Since the Staffmark decision, the W/C legal community continued to ask questions about the nature of pre-existing occupational injuries and the ability for Employer/Carrier’s to deny a claim on major contributing cause or take an offset with apportionment.

For example, what if a Judge believes a pre-existing occupational injury is not a contributing cause (MCC) at all and therefore still utilizes the major contributing cause standard?  Or, in this most recent case, what if a Claimant’s pre-existing occupational injury was never accepted or determined to be compensable?  Does apportionment (and MCC) apply or is the E/C out of luck?

More after the jump. . .

In Newick v. Webster Training Center, Claimant appealed a lower court decision where the Judge determined that the E/C could apportion out Claimant’s benefits based on a pre-existing condition.  Claimant’s contended that his pre-existing injuries were occupational in nature.  Therefore, the E/C could not apportion out his benefits, but could only seek contribution against his prior employer.

The problem with Claimant’s argument was she never reported her prior work injuries and did not file a W/C claim for benefits.  Instead, she paid for treatment with cash or personal health insurance.   At trial, the Judge selected an Expert Medical Advisor (EMA) to decide the issue of major contributing cause.  The EMA opined that the compensable accident contributing to 65% of Claimant’s current need for surgery while her pre-existing injuries contributed 35%.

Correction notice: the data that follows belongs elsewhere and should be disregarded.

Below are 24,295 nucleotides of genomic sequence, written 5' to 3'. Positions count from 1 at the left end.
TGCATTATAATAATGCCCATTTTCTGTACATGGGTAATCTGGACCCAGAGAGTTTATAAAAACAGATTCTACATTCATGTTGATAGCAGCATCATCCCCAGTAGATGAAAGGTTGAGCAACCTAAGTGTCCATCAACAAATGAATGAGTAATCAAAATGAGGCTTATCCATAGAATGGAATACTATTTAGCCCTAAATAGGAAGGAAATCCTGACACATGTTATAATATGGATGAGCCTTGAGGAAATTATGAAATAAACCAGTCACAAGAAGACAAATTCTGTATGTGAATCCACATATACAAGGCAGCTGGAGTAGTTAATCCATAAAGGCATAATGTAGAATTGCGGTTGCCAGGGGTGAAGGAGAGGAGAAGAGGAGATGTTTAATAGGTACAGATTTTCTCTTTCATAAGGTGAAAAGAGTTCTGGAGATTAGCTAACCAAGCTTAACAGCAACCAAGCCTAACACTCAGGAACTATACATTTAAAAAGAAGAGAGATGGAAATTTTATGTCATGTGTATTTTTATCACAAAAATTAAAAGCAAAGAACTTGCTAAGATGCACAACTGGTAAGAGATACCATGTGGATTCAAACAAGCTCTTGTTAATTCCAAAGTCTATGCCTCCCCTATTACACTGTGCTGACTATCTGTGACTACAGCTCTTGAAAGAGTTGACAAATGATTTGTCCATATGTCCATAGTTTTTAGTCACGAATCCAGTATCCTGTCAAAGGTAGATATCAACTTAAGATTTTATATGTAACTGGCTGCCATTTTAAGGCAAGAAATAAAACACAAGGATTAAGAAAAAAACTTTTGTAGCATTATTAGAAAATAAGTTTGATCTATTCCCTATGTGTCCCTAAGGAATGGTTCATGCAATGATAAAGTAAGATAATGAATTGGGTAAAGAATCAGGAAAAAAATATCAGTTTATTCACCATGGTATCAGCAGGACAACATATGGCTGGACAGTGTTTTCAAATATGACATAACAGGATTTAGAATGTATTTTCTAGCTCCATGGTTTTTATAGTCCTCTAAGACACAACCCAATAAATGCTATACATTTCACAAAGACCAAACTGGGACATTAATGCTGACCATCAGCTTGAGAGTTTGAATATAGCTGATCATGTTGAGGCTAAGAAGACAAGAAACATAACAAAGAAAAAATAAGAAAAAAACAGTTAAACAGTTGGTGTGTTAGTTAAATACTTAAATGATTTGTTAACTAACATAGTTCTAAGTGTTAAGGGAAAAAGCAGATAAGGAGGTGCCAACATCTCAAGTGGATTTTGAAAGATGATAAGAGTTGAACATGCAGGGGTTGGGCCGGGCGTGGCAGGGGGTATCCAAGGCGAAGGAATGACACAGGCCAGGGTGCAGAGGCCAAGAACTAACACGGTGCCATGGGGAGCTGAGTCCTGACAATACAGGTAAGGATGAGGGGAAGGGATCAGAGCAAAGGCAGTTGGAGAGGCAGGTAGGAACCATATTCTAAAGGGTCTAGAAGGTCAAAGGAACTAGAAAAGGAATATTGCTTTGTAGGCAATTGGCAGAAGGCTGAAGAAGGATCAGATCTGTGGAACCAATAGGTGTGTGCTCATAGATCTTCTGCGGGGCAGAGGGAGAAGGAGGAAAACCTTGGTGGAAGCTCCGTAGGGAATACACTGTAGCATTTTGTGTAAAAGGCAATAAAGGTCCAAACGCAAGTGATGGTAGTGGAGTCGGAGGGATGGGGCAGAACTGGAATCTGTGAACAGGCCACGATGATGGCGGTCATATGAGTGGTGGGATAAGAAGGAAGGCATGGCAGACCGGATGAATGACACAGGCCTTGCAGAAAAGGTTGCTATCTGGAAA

The E/C was still responsible for providing continuing benefits, but could take a 35% on those benefits.  Despite Claimant’s arguments that the pre-existing injuries were occupational in nature, the First DCA agreed with the E/C as well.

The point being is that to follow Claimant’s argument would render s. 440.42(4)–the contribution statute–meaningless.  Remember, if Claimant has a pre-existing occupational injury, then the E/C can seek reimbursement from the prior E/C.  However, the apportionment statute, s. 440.15(5)(b), only considers compensable accidents.  In the Newick case, Claimant never obtained a compensable status for pre-existing injuries.  Therefore, the E/C would never have the remedy of contribution against Claimant’s prior E/C.

This logic by the Court is flawed, though.  Don’t forget my case, Medpartners v. Zenith.  In that case, the First DCA found that an E/C  #2 could not seek contribution from Claimant’s prior E/C #1 if the statue of limitations passes between Claimant and E/C #1.  The Court found that since there E/C #1 has no liability towards Claimant then it has no liability towards E/C #2.  

So in a situation where E/C #2 obtains apportionment against Claimant and the pre-existing injuries are occupational from working with E/C #1, then E/C #2 cannot get any relief if the statute passes between E/C#1 and Claimant. . . or, if Claimant and E/C #1 execute a settlement agreement.

While this is a positive decision for E/C’s, I am still looking for clarity regarding the pre-existing occupational injury vs. liability issue of prior E/C’s.